The event will be moderated by Ken Lustbader, co-director of the NYC LGBT Historic Sites Project.



Abby Baer, Executive Director, Demuth Museum
Victoria Munro, Executive Director, Alice Austen House
Kirsten Reoch, Executive Director, The Glass House

For discounted student tickets ($15), please enter promotional code GHPSTUDENT when making reservations. In partnership with Historic Artists’ Homes and Studios, a program of the National Trust for Historic Preservation. Hosted by the New York Studio School.

Photo: Glass House, exterior.


NJ History & Historic Preservation Conference

June 6, 2024 | 1:30 PM

Gothic Lounge (Conference Room 202 in Hepburn Hall), New Jersey City University, Jersey City, NJ

Panel: LGBTQ+ Historic Sites: Featuring the Venus Pellagatti Xtravaganza House

The State of New Jersey has a rich LGBTQ (Lesbian, Gay, Bisexual, Transgender, and Queer) history, yet the numerous historic sites associated with these places, events, and people are often not recognized or preserved. Throughout the country, the historic preservation profession is striving to weave more of these important threads into our cultural narrative. This session highlights the 2023 Jersey City local designation of the Venus Pellagatti Xtravaganza House, the first LGBTQ designated site in New Jersey. Panelists will discuss Venus’ story, explore ballroom culture, and investigate the challenges and opportunities in identifying and commemorating LGBTQ site-based resources more widely.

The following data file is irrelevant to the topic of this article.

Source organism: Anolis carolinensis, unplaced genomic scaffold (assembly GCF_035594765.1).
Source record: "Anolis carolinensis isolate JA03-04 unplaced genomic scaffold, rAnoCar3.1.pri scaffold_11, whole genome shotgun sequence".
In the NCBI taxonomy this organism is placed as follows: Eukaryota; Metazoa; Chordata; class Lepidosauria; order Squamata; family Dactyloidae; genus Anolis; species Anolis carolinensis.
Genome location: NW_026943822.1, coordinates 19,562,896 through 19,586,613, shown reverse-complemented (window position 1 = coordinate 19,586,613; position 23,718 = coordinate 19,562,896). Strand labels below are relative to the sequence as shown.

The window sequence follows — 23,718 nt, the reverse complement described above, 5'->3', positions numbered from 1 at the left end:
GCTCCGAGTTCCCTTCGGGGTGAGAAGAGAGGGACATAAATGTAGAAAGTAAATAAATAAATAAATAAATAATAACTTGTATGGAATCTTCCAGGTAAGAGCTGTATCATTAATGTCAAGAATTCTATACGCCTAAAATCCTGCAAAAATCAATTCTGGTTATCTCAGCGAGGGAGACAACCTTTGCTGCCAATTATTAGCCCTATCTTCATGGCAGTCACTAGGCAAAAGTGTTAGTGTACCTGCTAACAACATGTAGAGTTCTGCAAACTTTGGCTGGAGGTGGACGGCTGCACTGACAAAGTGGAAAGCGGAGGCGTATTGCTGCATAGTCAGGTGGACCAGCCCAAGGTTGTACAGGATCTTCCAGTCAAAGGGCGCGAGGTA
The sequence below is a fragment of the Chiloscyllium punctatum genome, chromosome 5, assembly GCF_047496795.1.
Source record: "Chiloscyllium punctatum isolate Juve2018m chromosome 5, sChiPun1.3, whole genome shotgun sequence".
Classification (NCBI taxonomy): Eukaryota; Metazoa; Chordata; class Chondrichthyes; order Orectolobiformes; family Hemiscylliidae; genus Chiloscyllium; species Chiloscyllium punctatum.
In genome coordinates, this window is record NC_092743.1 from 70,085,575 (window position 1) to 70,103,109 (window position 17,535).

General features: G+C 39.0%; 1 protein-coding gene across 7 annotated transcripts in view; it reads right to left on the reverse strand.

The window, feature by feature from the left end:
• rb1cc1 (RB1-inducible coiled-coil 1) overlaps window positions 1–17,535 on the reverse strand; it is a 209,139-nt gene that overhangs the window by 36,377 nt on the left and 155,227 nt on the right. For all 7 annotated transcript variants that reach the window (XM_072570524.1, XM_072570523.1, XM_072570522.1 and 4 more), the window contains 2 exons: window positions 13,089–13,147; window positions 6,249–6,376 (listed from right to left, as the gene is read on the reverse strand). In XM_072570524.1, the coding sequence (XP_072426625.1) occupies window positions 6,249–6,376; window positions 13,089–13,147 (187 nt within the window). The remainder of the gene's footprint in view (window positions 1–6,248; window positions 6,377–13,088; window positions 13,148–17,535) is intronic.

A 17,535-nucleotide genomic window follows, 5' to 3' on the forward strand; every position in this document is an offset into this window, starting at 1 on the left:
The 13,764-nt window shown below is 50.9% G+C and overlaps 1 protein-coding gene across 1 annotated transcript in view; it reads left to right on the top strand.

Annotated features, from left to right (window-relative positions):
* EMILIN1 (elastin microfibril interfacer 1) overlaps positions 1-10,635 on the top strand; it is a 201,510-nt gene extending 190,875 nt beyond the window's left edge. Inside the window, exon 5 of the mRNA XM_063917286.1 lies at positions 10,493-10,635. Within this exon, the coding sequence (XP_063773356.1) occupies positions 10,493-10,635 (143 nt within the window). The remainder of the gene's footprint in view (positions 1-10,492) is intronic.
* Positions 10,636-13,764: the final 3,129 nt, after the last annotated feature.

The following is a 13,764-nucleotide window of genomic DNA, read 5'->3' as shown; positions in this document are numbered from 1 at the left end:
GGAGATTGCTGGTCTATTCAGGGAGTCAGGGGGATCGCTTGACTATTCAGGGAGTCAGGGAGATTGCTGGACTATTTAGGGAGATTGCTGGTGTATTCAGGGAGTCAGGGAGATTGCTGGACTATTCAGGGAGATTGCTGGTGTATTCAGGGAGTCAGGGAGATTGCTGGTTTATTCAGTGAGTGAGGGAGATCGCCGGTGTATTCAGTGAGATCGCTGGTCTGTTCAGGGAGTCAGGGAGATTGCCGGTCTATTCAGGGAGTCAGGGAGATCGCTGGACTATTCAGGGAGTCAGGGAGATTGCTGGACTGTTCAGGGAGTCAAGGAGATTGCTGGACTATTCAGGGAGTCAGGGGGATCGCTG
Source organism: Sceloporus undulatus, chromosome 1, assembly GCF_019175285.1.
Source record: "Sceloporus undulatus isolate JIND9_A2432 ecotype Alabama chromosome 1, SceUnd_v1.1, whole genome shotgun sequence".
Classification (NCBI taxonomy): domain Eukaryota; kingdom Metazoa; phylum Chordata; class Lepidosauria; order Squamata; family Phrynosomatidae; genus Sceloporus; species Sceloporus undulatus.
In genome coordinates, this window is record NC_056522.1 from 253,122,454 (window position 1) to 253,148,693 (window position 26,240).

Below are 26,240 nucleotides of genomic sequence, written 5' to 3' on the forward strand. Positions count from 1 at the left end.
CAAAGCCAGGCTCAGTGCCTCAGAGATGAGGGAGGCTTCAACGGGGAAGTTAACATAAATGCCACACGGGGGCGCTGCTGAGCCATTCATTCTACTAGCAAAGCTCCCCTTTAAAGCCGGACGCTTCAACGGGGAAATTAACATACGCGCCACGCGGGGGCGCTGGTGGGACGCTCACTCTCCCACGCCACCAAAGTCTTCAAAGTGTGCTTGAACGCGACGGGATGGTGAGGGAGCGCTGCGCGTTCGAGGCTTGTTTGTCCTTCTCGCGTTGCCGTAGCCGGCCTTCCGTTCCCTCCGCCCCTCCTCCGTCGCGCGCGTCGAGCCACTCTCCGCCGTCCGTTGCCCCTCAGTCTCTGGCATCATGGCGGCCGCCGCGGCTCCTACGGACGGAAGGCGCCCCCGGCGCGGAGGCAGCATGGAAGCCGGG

MODERATOR: Ken Lustbader | Project co-director, NYC LGBT Historic Sites Project

PRESENTERS: Daniella Carter| LGBTQ+ youth advocate, director and producer
Michael Roberson| public health practitioner, advocate, activist, artist and community leader

On Harvey Milk Day, remember his New York roots

May 22, 2024
By: Matt Tracy

Harvey Milk sits at Mayor George Moscone’s desk in 1978.